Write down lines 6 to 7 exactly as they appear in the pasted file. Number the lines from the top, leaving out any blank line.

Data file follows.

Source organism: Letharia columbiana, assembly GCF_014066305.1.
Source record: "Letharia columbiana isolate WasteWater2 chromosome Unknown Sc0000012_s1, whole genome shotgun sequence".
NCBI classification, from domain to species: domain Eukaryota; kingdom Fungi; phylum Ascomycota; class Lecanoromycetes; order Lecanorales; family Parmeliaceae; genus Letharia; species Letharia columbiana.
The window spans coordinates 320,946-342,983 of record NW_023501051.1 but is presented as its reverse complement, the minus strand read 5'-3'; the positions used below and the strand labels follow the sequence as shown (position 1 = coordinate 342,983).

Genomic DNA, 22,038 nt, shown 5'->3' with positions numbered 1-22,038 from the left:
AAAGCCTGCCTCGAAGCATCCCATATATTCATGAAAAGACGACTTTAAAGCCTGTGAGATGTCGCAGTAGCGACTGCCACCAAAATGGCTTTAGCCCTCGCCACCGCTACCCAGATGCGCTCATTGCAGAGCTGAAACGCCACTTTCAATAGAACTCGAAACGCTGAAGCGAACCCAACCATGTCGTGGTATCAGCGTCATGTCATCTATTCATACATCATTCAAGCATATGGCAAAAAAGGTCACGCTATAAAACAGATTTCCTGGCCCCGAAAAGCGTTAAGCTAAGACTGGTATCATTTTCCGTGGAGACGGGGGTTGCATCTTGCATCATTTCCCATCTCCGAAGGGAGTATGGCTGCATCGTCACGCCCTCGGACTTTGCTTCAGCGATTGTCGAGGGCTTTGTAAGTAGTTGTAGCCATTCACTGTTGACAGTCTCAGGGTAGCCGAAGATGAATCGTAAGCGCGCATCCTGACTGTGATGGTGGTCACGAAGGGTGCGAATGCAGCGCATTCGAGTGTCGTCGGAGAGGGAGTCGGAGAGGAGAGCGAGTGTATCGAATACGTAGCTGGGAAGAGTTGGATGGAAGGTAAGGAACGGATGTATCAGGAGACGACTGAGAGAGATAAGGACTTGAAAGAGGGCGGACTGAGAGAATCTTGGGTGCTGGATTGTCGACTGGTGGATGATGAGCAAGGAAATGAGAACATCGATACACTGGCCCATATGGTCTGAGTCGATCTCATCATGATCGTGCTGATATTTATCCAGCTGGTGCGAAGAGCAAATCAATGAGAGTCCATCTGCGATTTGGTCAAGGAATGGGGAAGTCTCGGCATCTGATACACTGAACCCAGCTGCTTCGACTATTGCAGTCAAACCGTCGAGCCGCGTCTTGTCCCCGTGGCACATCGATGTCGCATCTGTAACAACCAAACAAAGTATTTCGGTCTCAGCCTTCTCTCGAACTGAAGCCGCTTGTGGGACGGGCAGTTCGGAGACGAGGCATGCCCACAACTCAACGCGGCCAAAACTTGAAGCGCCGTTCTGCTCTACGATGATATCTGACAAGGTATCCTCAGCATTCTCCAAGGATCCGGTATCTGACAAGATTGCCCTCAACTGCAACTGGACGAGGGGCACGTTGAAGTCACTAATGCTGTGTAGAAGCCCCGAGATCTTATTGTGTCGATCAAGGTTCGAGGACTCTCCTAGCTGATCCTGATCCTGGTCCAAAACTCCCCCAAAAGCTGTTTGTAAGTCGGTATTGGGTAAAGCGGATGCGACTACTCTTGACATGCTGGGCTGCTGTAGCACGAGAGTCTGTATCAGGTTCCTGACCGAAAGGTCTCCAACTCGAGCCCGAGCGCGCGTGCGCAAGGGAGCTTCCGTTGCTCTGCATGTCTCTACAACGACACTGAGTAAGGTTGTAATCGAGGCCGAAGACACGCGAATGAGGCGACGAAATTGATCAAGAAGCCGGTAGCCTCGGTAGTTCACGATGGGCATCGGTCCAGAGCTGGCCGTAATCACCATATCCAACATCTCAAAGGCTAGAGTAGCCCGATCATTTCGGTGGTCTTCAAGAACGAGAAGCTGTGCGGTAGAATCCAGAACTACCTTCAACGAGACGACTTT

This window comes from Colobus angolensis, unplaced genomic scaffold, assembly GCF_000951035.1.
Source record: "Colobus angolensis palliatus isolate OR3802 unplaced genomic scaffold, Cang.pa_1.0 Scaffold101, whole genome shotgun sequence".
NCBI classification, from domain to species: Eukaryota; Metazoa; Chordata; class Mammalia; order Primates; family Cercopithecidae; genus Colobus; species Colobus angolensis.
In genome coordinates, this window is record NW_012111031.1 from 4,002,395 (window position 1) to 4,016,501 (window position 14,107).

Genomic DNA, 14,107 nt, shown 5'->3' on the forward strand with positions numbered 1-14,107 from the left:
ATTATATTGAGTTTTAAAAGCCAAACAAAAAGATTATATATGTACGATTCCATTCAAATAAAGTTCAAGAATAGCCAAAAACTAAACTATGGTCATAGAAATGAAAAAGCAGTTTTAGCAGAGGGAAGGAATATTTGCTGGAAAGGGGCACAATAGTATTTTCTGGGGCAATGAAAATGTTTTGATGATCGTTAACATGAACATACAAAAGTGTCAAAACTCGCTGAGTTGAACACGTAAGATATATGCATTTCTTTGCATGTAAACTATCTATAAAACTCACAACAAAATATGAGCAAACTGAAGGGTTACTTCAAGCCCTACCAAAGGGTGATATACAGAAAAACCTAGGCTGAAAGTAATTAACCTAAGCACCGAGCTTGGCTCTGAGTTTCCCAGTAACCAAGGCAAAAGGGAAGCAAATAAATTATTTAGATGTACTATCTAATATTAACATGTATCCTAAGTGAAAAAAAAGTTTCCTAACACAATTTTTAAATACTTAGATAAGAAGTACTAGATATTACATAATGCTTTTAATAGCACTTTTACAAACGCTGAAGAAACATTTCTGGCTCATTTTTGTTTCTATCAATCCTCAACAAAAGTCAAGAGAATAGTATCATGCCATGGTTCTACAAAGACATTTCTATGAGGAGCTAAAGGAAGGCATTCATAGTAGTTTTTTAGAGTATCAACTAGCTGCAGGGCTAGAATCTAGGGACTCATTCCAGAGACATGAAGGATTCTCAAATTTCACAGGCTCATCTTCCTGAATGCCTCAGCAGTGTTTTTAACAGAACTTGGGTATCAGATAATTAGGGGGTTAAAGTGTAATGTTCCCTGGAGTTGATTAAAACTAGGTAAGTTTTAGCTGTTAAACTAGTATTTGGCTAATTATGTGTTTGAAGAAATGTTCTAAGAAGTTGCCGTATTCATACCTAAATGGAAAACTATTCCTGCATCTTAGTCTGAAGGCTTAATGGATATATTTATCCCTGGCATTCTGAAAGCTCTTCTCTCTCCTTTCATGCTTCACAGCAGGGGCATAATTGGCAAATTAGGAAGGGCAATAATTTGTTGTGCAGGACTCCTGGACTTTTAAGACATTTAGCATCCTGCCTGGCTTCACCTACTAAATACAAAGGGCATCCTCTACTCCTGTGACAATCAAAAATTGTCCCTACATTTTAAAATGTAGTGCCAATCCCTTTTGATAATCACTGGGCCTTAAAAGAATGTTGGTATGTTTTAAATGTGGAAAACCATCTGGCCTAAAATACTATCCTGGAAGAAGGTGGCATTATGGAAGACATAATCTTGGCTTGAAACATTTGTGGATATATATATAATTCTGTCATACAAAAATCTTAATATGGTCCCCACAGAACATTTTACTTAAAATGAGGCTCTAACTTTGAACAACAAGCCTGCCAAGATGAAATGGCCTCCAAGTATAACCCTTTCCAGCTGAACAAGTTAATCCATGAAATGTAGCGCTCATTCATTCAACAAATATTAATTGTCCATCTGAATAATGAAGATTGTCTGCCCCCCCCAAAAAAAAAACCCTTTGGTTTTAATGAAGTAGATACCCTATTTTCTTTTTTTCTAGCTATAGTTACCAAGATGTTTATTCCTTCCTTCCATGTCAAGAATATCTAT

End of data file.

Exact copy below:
AAAGCCTGCCTCGAAGCATCCCATATATTCATGAAAAGACGACTTTAAAGCCTGTGAGATGTCGCAGTAGCGACTGCCACCAAAATGGCTTTAGCCCTCGCCACCGCTACCCAGATGCGCTCATTGCAGAGCTGAAACGCCACTTTCAATAGAACTCGAAACGCTGAAGCGAACCCAACCATGTCGTGGTATCAGCGTCATGTCATCTATTCATACATCATTCAAGCATATGGCAAAAAAGGTCACGCTATAAAACAGATTTCCTGGCCCCGAAAAGCGTTAAGCTAAGACTGGTATCATTTTCCGTGGAGACGGGGGTTGCATCTTGCATCATTTCCCATCTCCGAAGGGAGTATGGCTGCATCGTCACGCCCTCGGACTTTGCTTCAGCGATTGTCGAGGGCTTTGTAAGTAGTTGTAGCCATTCACTGTTGACAGTCTCAGGGTAGCCGAAGATGAATCGTAAGCGCGCATCCTGACTGTGATGGTGGTCACGAAGGGTGCGAATGCAGCGCATTCGAGTGTCGTCGGAGAGGGAGTCGGAGAGGAGAGCGAGTGTATCGAATACGTAGCTGGGAAGAGTTGGATGGAAGGTAAGGAACGGATGTATCAGGAGACGACTGAGAGAGATAAGGACTTGAAAGAGGGCGGACTGAGAGAATCTTGGGTGCTGGATTGTCGACTGGTGGATGATGAGCAAGGAAATGAGAACATCGATACACTGGCCCATATGGTCTGAGTCGATCTCATCATGATCGTGCTGATATTTATCCAGCTGGTGCGAAGAGCAAATCAATGAGAGTCCATCTGCGATTTGGTCAAGGAATGGGGAAGTCTCGGCATCTGATACACTGAACCCAGCTGCTTCGACTATTGCAGTCAAACCGTCGAGCCGCGTCTTGTCCCCGTGGCACATCGATGTCGCATCTGTAACAACCAAACAAAGTATTTCGGTCTCAGCCTTCTCTCGAACTGAAGCCGCTTGTGGGACGGGCAGTTCGGAGACGAGGCATGCCCACAACTCAACGCGGCCAAAACTTGAAGCGCCGTTCTGCTCTACGATGATATCTGACAAGGTATCCTCAGCATTCTCCAAGGATCCGGTATCTGACAAGATTGCCCTCAACTGCAACTGGACGAGGGGCACGTTGAAGTCACTAATGCTGTGTAGAAGCCCCGAGATCTTATTGTGTCGATCAAGGTTCGAGGACTCTCCTAGCTGATCCTGATCCTGGTCCAAAACTCCCCCAAAAGCTGTTTGTAAGTCGGTATTGGGTAAAGCGGATGCGACTACTCTTGACATGCTGGGCTGCTGTAGCACGAGAGTCTGTATCAGGTTCCTGACCGAAAGGTCTCCAACTCGAGCCCGAGCGCGCGTGCGCAAGGGAGCTTCCGTTGCTCTGCATGTCTCTACAACGACACTGAGTAAGGTTGTAATCGAGGCCGAAGACACGCGAATGAGGCGACGAAATTGATCAAGAAGCCGGTAGCCTCGGTAGTTCACGATGGGCATCGGTCCAGAGCTGGCCGTAATCACCATATCCAACATCTCAAAGGCTAGAGTAGCCCGATCATTTCGGTGGTCTTCAAGAACGAGAAGCTGTGCGGTAGAATCCAGAACTACCTTCAACGAGACGACTTT

This window comes from Colobus angolensis, unplaced genomic scaffold, assembly GCF_000951035.1.